This most domestic of Shakespeare's tragedies benefits from the intimacy of the National's smallest auditorium and director Sam Mendes takes full advantage of that in the setting. Cyprus is a languid Thirties colonial outpost where secret corners remain unlit in sinister streets and Desdemona listens to a phonograph in her boudoir.
David Harewood, with the physical strength of a soldier and the easy authority of a diplomat, makes an impressive Othello. If he seems too swiftly convinced by Iago of his wife's infidelity, that is often cited as a fault in the play, but here Simon Russell Beale is so completely the villain that it seems odd he has not been rumbled long ago. This Iago is a stage manager of events, but he is also a performer, needing attention (including ours) and demonstrating his murderous intentions with the aid of a pack of cards.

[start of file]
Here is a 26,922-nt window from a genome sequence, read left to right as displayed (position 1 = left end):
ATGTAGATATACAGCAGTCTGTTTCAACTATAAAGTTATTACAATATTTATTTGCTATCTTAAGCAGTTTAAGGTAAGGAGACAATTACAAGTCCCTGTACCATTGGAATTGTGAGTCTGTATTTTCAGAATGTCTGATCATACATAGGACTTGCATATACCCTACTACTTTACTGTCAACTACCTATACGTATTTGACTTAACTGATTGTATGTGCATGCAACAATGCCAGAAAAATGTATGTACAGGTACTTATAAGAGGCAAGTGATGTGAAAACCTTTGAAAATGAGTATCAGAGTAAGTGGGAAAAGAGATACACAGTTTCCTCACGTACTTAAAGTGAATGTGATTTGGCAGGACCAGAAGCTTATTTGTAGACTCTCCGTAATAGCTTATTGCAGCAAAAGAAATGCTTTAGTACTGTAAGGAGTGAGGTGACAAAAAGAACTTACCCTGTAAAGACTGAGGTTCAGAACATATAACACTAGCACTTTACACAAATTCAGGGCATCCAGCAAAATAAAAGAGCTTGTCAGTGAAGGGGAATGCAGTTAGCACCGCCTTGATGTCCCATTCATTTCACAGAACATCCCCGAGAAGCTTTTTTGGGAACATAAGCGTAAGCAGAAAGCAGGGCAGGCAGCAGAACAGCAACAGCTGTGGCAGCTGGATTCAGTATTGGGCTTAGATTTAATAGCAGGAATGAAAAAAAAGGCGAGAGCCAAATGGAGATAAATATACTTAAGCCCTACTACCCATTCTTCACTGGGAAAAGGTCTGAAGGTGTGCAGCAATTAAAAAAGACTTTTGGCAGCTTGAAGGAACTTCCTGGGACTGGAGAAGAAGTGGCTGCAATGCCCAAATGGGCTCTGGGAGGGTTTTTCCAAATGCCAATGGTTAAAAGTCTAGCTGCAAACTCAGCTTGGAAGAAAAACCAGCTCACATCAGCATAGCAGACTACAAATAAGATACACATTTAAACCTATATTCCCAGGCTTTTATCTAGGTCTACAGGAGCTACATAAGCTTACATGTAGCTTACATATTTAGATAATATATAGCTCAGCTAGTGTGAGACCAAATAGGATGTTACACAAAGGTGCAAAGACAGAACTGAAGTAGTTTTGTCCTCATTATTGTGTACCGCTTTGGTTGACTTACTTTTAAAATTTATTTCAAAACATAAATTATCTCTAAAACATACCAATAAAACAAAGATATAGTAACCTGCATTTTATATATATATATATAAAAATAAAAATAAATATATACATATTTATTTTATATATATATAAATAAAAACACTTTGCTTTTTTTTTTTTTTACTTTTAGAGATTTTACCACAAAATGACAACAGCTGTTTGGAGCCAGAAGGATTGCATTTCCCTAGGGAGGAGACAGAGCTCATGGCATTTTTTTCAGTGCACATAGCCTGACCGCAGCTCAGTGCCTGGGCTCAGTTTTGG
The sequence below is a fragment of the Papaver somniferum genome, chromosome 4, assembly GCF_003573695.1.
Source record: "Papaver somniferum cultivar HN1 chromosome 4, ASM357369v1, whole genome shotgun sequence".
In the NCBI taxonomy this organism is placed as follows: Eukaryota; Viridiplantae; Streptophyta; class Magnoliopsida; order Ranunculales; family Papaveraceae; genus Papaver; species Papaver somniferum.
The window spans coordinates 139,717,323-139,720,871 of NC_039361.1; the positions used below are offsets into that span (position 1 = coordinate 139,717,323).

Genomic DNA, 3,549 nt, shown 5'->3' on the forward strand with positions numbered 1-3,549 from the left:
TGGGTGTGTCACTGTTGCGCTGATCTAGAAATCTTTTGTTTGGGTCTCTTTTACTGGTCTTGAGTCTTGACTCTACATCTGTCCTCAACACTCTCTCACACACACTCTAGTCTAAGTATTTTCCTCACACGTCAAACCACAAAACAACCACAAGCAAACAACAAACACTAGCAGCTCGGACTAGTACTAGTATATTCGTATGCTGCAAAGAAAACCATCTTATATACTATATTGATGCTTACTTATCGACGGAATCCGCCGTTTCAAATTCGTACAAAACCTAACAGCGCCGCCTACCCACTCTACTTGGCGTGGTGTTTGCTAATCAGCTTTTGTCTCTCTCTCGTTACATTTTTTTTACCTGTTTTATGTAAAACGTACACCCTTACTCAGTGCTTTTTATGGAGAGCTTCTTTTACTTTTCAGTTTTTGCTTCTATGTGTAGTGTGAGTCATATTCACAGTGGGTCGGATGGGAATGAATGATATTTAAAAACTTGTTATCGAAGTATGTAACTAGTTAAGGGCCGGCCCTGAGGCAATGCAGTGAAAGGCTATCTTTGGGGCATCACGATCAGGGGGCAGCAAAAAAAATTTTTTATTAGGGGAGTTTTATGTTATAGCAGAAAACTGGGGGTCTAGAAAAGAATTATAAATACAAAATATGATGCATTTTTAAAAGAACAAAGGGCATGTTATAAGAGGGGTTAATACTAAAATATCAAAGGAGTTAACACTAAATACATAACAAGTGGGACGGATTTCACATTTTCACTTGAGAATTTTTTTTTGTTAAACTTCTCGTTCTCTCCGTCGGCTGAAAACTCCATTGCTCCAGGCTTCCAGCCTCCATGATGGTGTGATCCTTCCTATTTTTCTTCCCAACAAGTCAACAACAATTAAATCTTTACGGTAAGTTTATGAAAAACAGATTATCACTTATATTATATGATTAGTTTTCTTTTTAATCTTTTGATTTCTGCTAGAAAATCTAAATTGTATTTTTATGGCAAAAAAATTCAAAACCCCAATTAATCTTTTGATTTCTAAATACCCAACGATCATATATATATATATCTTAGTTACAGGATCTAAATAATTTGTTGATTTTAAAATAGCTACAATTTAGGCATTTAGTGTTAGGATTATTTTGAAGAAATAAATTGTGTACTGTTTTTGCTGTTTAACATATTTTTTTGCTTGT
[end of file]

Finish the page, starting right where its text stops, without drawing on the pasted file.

Claire Skinner flails delicately against Othello with childish fists. The final scene can scarcely ever have been more affecting as the pair are united in death, both to an extent victims. The line "The pity of it, Iago, the pity of it" has never been more apposite.
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